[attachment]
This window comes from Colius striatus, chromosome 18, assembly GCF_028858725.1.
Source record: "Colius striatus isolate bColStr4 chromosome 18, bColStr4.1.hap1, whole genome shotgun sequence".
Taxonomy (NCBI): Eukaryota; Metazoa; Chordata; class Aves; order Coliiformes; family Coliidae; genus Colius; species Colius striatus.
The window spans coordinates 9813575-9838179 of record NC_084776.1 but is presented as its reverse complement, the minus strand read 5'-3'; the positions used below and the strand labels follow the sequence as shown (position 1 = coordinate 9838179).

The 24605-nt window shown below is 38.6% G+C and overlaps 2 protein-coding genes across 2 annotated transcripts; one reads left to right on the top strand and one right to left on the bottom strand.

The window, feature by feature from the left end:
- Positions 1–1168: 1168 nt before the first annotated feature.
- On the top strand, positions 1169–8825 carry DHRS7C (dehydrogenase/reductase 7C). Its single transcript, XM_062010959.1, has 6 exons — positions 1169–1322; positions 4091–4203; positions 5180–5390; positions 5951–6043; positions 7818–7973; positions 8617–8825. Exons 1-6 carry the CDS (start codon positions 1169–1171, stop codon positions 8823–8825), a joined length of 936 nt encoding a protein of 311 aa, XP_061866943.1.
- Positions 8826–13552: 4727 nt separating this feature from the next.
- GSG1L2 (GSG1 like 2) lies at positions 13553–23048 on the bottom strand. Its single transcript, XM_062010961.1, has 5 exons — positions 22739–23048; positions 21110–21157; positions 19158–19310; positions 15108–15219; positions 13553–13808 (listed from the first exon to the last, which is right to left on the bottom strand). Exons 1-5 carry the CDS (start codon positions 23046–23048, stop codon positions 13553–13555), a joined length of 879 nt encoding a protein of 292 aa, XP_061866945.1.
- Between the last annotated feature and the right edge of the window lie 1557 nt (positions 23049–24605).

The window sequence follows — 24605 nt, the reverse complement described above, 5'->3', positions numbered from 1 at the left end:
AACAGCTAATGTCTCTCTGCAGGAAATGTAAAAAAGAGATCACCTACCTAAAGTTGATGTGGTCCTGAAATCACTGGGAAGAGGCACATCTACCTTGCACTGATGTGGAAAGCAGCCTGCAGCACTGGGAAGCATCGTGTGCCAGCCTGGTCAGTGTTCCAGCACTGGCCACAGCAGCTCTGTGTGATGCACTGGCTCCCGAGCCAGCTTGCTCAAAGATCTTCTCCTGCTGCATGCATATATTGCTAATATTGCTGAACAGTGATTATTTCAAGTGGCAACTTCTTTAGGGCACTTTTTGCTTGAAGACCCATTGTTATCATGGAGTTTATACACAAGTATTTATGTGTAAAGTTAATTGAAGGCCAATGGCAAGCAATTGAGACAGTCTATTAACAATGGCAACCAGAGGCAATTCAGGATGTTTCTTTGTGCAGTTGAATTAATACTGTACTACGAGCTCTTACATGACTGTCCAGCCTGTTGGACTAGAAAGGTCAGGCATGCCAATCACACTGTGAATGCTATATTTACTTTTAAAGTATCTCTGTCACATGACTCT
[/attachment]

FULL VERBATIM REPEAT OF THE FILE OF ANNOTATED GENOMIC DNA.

This window comes from Colius striatus, chromosome 18, assembly GCF_028858725.1.
Source record: "Colius striatus isolate bColStr4 chromosome 18, bColStr4.1.hap1, whole genome shotgun sequence".
Taxonomy (NCBI): Eukaryota; Metazoa; Chordata; class Aves; order Coliiformes; family Coliidae; genus Colius; species Colius striatus.
The window spans coordinates 9813575-9838179 of record NC_084776.1 but is presented as its reverse complement, the minus strand read 5'-3'; the positions used below and the strand labels follow the sequence as shown (position 1 = coordinate 9838179).

The 24605-nt window shown below is 38.6% G+C and overlaps 2 protein-coding genes across 2 annotated transcripts; one reads left to right on the top strand and one right to left on the bottom strand.

The window, feature by feature from the left end:
- Positions 1–1168: 1168 nt before the first annotated feature.
- On the top strand, positions 1169–8825 carry DHRS7C (dehydrogenase/reductase 7C). Its single transcript, XM_062010959.1, has 6 exons — positions 1169–1322; positions 4091–4203; positions 5180–5390; positions 5951–6043; positions 7818–7973; positions 8617–8825. Exons 1-6 carry the CDS (start codon positions 1169–1171, stop codon positions 8823–8825), a joined length of 936 nt encoding a protein of 311 aa, XP_061866943.1.
- Positions 8826–13552: 4727 nt separating this feature from the next.
- GSG1L2 (GSG1 like 2) lies at positions 13553–23048 on the bottom strand. Its single transcript, XM_062010961.1, has 5 exons — positions 22739–23048; positions 21110–21157; positions 19158–19310; positions 15108–15219; positions 13553–13808 (listed from the first exon to the last, which is right to left on the bottom strand). Exons 1-5 carry the CDS (start codon positions 23046–23048, stop codon positions 13553–13555), a joined length of 879 nt encoding a protein of 292 aa, XP_061866945.1.
- Between the last annotated feature and the right edge of the window lie 1557 nt (positions 23049–24605).

The window sequence follows — 24605 nt, the reverse complement described above, 5'->3', positions numbered from 1 at the left end:
AACAGCTAATGTCTCTCTGCAGGAAATGTAAAAAAGAGATCACCTACCTAAAGTTGATGTGGTCCTGAAATCACTGGGAAGAGGCACATCTACCTTGCACTGATGTGGAAAGCAGCCTGCAGCACTGGGAAGCATCGTGTGCCAGCCTGGTCAGTGTTCCAGCACTGGCCACAGCAGCTCTGTGTGATGCACTGGCTCCCGAGCCAGCTTGCTCAAAGATCTTCTCCTGCTGCATGCATATATTGCTAATATTGCTGAACAGTGATTATTTCAAGTGGCAACTTCTTTAGGGCACTTTTTGCTTGAAGACCCATTGTTATCATGGAGTTTATACACAAGTATTTATGTGTAAAGTTAATTGAAGGCCAATGGCAAGCAATTGAGACAGTCTATTAACAATGGCAACCAGAGGCAATTCAGGATGTTTCTTTGTGCAGTTGAATTAATACTGTACTACGAGCTCTTACATGACTGTCCAGCCTGTTGGACTAGAAAGGTCAGGCATGCCAATCACACTGTGAATGCTATATTTACTTTTAAAGTATCTCTGTCACATGACTCT